By default I have 5 textboxes. When a user clicks on a button, one textbox should be added.

How could I do this?

If you replace the innerHTML, the previously entered values will be cleared, to avoid that, you can append the input elements programmatically:

var input = document.createElement('input'); 
input.type = "text"; 

Check this example.

  • 1
    Correct answer - because innerHTML will replace the contents of the specified HTML element with the newly defined innerHTML value. – OMG Ponies Sep 7 '09 at 17:43

Javascript Function

function add() {

//Create an input type dynamically.
var element = document.createElement("input");

//Create Labels
var label = document.createElement("Label");
label.innerHTML = "New Label";     

//Assign different attributes to the element.
element.setAttribute("type", "text");
element.setAttribute("value", "");
element.setAttribute("name", "Test Name");
element.setAttribute("style", "width:200px");

label.setAttribute("style", "font-weight:normal");

// 'foobar' is the div id, where new fields are to be added
var foo = document.getElementById("fooBar");

//Append the element in page (in span).

Html part,

<button id="button" value="Add" onClick:"javascript:add();">

And, Its done!

  • Here, you can set attributes for textbox. such as css properties, values, id, etc – Robin C Samuel Nov 27 '12 at 11:59
function add()
    document.getElementById("place").innerHTML="<input type='text' value=''>"
<input type="button" value="clickMe" onClick="add();">
<div id="place"></div>
  • 1
    Whomever voted for this, isn't aware of the impact of using innerHTML. – OMG Ponies Sep 7 '09 at 17:44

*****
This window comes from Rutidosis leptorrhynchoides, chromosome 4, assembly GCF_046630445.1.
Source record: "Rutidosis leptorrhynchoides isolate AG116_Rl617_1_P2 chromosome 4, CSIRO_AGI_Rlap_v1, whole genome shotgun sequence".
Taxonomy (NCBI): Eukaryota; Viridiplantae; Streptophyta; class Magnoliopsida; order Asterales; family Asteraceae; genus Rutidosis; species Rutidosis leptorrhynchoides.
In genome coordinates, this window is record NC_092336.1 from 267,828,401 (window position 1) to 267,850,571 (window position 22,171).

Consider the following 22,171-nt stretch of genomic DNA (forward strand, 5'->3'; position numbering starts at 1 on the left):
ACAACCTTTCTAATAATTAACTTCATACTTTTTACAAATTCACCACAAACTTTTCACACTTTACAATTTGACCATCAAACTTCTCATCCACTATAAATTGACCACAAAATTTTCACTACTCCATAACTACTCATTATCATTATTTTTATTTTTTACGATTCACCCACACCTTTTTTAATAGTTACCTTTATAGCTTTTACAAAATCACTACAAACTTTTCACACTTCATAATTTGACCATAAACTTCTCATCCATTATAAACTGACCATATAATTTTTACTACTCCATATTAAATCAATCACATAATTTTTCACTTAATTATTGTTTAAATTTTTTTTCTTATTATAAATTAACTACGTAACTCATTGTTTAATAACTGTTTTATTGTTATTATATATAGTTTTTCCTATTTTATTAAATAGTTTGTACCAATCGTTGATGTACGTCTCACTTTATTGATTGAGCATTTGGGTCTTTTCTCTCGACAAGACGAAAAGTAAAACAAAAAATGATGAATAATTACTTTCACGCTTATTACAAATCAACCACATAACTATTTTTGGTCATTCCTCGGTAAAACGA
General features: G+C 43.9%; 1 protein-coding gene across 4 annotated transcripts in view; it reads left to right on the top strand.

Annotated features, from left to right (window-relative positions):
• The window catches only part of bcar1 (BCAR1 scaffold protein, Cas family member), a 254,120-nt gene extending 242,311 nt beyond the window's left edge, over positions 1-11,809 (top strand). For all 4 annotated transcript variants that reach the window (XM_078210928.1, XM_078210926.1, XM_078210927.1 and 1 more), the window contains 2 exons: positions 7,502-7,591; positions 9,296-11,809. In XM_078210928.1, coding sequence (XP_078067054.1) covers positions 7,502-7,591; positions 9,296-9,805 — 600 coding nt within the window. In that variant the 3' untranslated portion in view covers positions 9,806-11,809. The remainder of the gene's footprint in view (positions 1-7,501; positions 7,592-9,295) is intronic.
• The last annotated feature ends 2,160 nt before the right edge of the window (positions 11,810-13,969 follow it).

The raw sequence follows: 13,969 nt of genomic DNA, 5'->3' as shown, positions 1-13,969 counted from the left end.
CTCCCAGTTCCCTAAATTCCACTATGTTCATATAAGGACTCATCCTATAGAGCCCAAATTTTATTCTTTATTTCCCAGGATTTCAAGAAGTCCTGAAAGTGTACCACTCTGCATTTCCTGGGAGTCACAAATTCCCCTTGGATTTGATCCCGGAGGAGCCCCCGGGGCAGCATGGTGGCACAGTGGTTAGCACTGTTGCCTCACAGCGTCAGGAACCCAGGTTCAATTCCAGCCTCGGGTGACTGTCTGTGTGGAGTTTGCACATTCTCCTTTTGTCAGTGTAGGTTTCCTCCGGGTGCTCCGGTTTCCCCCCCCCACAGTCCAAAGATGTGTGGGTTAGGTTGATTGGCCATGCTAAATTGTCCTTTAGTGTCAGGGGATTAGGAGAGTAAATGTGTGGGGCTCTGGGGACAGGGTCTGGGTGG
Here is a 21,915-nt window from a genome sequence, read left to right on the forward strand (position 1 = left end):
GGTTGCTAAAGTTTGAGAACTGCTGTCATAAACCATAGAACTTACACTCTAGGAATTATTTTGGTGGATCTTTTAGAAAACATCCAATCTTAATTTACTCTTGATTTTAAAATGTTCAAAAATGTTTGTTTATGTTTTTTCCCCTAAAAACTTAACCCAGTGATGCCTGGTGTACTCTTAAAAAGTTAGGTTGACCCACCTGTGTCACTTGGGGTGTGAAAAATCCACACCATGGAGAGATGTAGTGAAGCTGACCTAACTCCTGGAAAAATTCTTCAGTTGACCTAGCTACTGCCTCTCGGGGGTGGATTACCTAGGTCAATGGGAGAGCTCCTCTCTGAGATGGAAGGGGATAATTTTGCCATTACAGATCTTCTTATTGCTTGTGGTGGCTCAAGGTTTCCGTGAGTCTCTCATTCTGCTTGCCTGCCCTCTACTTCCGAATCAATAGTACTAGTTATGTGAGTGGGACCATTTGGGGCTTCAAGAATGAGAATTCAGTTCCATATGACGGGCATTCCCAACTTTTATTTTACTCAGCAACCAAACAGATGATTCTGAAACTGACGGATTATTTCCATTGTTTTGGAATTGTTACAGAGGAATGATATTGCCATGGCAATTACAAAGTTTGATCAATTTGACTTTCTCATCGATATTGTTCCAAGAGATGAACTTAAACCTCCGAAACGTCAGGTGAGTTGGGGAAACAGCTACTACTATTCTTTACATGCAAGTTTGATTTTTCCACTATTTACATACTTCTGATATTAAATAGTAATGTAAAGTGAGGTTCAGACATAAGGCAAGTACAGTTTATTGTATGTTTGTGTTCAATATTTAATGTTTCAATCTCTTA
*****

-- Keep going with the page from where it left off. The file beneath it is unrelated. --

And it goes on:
function add()
    var inpt = document.getElementById('input_template');

<input type="button" onclick="add();">

set id=input_template to one of the predefined textboxes

  • 1
    I would have made it a separate function instead of inline, and I would have used CSS to keep the styles the same, but this does seem like a clever way to do it, and it does seem it would work. – Daniel Pryden Sep 7 '09 at 17:52
  • FYI: Better formatting would help everyone. – OMG Ponies Sep 7 '09 at 17:53

Best would be to attach an event on to the onclick of the button, that will set a div's visibility to inline. This is about the best way I can see for this, considering flexibility and robustness.

Have a look here for example code.

<!DOCTYPE html>
 <h1>My First Web Page</h1>
 <p>My first paragraph.</p>
 <button type="button" onclick="myFunction()">Click me!</button>
 var count =0;
 function myFunction() {
  document.write('<input type="text" name="one+count">');
  document.write('<input type="text" name="two+count">');

  document.write('<input type="text" name="three+count">');

  document.write('<input type="text" name="four+count">');




try this

<title>Dynamic Form</title>
<script language="javascript" type="text/javascript" >
function changeIt()

createTextbox.innerHTML = createTextbox.innerHTML +"<br><input type='text' name='mytext' >"


<form name="form">
<input type="button" value="clickHere" onClick="changeIt()">
<div id="createTextbox"></div>
  • 1
    Whomever voted for this, isn't aware of the impact of using innerHTML. – OMG Ponies Sep 7 '09 at 17:45
  • -1. Mucking about with innerHTML when a simple appendChild() would work is unnecessarily slow, and what is going on with your i variable? It doesn't even get used because the variable isn't expanded in the innerHTML string, so your HTML becomes name='mytext' followed by garbage that the browser can't understand. – Daniel Pryden Sep 7 '09 at 17:47
  • Writing to innerHTML once is fair enough; += on innerHTML is always a mistake. – bobince Sep 7 '09 at 20:52
  • i agree with you...but anyway its one of the solution...... – pratik Sep 8 '12 at 10:38

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